I think there are valid points here both within the question and within Chuck's answer. Sometimes the individuals who complain the loudest about something, are indeed the one's facilitating the issue. I believe there is also another aspect to this.
With human progress and the advent of technology. Television introduced serial dramas, one category being soap operas. The whole premise of these was to bring regular drama to the family home, as entertainment. A more available medium than waiting to feed Christians to the lions (as an example, the modern day version being not unlike spectator sports). I believe that as we have been pulled out of our nature hunter and gathering states and being closeted into our technological worlds, we have a lot of excess 'adrenaline' that was necessary for our survival. I believe the human need for these natural battles have been transposed into a need for 'fabricated' or man-made battles.
However, I do not regard all protestations to be regarded as evidence of a masked subconscious (or otherwise) desire. As with the advent of technology has come the internet and the phenomena of online social networking. Bringing a, previously impossible, mixture of individuals together. This aided by the anonymity, so perceived safety of online communication, has led to a reckless bravado when dealing with conflict. The average user of these networks, does not consider the immediate possibility of threat or consequence of aggression, within online conflict; as compared to having an episode of road rage and risking the possibility of upsetting someone with a shotgun in their vehicle, and a willingness to use it.
Coupled with the difficulty of online communication. All body language; voice intonation, facial expressions, hand movements is removed. There is a great range in individual verbal skills when dealing with potential conflict, I believe, more so when these are being translated through an individual's literacy skills. So the potential for misunderstanding and frustration borne from the inability to communicate effectively is far greater than in face to face interactions.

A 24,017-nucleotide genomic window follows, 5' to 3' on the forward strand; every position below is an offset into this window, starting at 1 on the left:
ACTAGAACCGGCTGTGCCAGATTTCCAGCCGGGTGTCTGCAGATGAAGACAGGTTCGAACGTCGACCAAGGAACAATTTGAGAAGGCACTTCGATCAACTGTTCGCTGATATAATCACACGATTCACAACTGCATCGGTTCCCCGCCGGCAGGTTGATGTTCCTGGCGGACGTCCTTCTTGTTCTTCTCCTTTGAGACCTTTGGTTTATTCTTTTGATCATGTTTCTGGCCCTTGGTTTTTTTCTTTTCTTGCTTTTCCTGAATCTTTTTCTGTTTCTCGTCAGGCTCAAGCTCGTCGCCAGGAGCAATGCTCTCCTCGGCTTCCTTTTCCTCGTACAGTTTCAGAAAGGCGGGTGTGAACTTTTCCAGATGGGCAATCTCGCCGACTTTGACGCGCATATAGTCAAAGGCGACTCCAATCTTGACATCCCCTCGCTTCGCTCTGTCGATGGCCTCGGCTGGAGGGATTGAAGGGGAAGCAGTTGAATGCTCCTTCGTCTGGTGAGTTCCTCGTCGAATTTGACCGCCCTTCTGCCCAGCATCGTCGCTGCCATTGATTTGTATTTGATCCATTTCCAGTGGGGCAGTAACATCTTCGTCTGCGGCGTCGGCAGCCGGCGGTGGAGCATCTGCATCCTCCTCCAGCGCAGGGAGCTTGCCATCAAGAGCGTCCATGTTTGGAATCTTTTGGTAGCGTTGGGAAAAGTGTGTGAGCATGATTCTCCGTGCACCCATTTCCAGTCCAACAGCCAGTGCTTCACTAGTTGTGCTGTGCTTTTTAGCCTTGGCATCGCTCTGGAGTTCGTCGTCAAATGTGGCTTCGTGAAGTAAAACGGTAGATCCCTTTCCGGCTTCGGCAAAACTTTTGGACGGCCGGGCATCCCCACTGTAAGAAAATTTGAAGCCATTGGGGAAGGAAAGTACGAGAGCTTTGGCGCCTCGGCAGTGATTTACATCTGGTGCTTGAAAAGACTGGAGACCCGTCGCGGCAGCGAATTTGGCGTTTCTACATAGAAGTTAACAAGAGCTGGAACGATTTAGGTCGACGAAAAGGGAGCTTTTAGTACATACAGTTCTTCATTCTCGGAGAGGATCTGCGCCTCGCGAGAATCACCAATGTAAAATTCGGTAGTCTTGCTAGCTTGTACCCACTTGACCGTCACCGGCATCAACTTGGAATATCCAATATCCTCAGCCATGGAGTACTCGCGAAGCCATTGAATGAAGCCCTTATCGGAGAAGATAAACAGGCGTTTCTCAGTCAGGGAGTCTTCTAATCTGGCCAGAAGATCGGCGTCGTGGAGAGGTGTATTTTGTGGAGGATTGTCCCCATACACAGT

The enormous variance of culture and languages, almost begs for misunderstandings. As what is commonplace within one location, could be a jailable offence elsewhere. An example being, where I live, we swear (curse) as part of our day to day vernacular. It is considered normal to "knock", which is insult lightly our friends. It is a sign of affection. To "bignote" oneself or ingratiate oneself to others, can be regarded as undesirable and fake. Now take that to many places and it's a recipe for disaster and it is hard for the natural cultural style of a person not to surface.
Basically, these factors all form a melting pot for conflict, arguments, perceived insults, retaliatory insults... "dramas". It is very possible for some people to get very sick and tired of this. Given that this type of technology is still in it's infancy, really, it wasn't around when I had my first child, it takes time for people to develop skills to navigate through this intricate maze of networking. Given that the majority of these sites, encourage people to actively display their "status", it makes sense that some people will put the sign on their electronic door saying.. "No more drama".
As to what proportion of individuals fall into which category at what point and for how long... It's like asking.. how long is a piece of string.
in response to your comment. I realize I have overlooked a pertinent point.
Stable, mature individuals with intact boundaries will be less inclined to involve themselves with drama. A propensity to become entrenched in drama reflects a degree of emotional immaturity and can also be a reflection of an emotional neediness or a present inner conflict of unresolved issues,. These individuals can carry unresolved anger or may be perpetuating a victim mentality. The involvement in drama and the resulting lack of resolution can lead to an adverse reaction to the conflict and the instinctive reaction to keep the drama away, hence the declarations of "I hate dramas".
As the underlying individual conflicts have not been resolved the individual is likely to become embroiled in another conflict resulting in drama.